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The Battle of Perryville, KY October 8, 1862, US Civil War

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  • Felix Wingfield (1834 - 1904)
    'find a grave 'Enlisted Civil War July 8th 1862 Ohio 94th Infantry Regiment company G "wounded" musterd out March 12 1863, 'He was a private in Company G of the 94th OVI (Ohio Volunteer Infantry) fro...
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    Albion Winegar Tourgée (May 2, 1838 – May 21, 1905) was an American soldier, Radical Republican, lawyer, judge, novelist, and diplomat. A pioneer civil rights activist, he founded the N...
  • Brig. General Young Marshall Moody (CSA) (1822 - 1866)
    Young Marshall Moody (June 23, 1822 – September 18, 1866) was a Confederate States Army officer who was promoted to brigadier general near the end of the American Civil War. He was a teacher...
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  • Maj. General Carter L. Stevenson, Jr. (CSA) (1817 - 1888)
    Carter Littlepage Stevenson, Jr. (September 21, 1817 – August 15, 1888) was a career military officer, serving in the United States Army in several antebellum wars and then in the Confederate ...

The Battle of Perryville, also known as the Battle of Chaplin Hills, was fought on October 8, 1862, in the Chaplin Hills west of Perryville, Kentucky, as the culmination of the Confederate Heartland Offensive (Kentucky Campaign) during the American Civil War. Confederate Gen. Braxton Bragg's Army of Mississippi won a tactical victory against primarily a single corps of Maj. Gen. Don Carlos Buell's Union Army of the Ohio. The battle is considered a strategic Union victory, sometimes called the Battle for Kentucky, since Bragg withdrew to Tennessee soon thereafter. The Union retained control of the critical border state of Kentucky for the remainder of the war.

For further information on the battle, view these sources:

Union Forces

On October 1, Buell's Army of the Ohio left Louisville with Maj. Gen. George H. Thomas as his second in command. (Two days earlier, Buell had received orders from Washington relieving him of command, to be replaced by Thomas. Thomas demurred, refusing to accept command while the campaign was underway, leaving Buell in place.) The 55,000 troops—many of whom Thomas described as "as yet undisciplined, unprovided with suitable artillery, and in every way unfit for active operations against a disciplined foe"—advanced toward Bragg's veteran army in Bardstown on three separate roads.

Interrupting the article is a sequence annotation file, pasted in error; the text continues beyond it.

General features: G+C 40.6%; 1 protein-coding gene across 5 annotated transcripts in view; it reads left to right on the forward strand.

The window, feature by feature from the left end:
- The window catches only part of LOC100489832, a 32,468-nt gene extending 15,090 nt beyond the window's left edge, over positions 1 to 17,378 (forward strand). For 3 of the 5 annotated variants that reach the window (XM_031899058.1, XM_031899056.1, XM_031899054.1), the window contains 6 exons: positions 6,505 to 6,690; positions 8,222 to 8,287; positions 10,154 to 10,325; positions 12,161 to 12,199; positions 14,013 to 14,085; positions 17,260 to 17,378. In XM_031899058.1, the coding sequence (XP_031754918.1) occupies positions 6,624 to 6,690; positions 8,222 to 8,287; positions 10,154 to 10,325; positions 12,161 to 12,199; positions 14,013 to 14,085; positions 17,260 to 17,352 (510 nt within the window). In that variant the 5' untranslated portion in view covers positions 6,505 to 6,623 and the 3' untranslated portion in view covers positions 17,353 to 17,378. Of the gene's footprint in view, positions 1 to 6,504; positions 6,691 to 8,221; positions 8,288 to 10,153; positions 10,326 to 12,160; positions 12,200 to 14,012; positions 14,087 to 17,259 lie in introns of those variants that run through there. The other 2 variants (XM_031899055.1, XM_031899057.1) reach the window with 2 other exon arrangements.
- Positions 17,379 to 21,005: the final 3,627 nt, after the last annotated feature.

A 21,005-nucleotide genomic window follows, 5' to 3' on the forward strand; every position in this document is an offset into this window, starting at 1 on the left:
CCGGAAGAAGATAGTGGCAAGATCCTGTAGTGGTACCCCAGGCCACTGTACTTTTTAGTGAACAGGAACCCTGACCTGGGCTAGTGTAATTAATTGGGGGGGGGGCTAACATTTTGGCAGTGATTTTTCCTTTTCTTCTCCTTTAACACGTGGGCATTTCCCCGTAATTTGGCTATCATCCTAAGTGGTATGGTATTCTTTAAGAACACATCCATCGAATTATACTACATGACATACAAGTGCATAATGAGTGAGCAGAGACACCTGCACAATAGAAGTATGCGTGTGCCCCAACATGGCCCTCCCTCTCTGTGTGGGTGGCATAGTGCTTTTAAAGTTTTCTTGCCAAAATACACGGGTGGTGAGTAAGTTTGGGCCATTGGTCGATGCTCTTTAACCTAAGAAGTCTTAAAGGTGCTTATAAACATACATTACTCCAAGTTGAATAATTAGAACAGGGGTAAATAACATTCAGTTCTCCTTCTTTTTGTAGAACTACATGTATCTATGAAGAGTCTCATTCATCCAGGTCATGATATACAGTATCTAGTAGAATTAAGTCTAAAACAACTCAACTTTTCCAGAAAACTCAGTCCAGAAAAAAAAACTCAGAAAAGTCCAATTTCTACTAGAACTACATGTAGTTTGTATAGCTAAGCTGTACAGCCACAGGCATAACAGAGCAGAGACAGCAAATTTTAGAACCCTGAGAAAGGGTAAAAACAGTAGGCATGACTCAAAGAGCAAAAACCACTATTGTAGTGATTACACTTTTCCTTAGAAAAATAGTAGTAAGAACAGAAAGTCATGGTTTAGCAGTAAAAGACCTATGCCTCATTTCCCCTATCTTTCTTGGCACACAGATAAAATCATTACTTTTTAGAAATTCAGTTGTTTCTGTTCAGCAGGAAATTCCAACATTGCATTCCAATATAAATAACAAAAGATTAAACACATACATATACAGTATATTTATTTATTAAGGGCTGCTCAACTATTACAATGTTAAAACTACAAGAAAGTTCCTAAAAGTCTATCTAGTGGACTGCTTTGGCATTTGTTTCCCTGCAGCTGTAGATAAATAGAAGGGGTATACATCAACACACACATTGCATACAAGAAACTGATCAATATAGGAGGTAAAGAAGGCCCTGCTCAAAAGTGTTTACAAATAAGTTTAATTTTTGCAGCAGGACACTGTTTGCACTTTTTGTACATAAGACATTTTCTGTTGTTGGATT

The I Corps, commanded by Maj. Gen. Alexander M. McCook, marched on the left, along the Mackville Road. His 13,000 men consisted of the 3rd Division, under Brig. Gen. Lovell H. Rousseau, and the 10th Division, under Brig. Gen. James S. Jackson.

The II Corps, commanded by Maj. Gen. Thomas L. Crittenden, marched on the right, along the Lebanon Road. His 20,000 men were in three divisions: the 4th, commanded by Brig. Gen. William Sooy Smith; the 5th, Brig. Gen. Horatio P. Van Cleve; and the 6th, Brig. Gen. Thomas J. Wood.

The III Corps, commanded by Maj. Gen. Charles Champion Gilbert, took the center, along the Springfield Pike. Just a few weeks earlier, Gilbert had been a captain, but was elevated to acting major general and corps command following the death by murder of the previous commander, Maj. Gen. William "Bull" Nelson. Gilbert's 22,000 men were also in three divisions: the 1st, under Brig. Gen. Albin F. Schoepf; 9th, Brig. Gen. Robert B. Mitchell; and the 11th, Brig. Gen. Philip H. Sheridan.

Further information: Union order of battle

Confederate Forces

Bragg's Army of Mississippi consisted of about 16,800 men in two wings. The Right Wing, commanded by Maj. Gen. Leonidas Polk, consisted of a single division under Maj. Gen. Benjamin F. Cheatham. The Left Wing, commanded by Maj. Gen. William J. Hardee, consisted of the divisions of Brig. Gen. J. Patton Anderson and Maj. Gen. Simon B. Buckner.

Further information: Confederate order of battle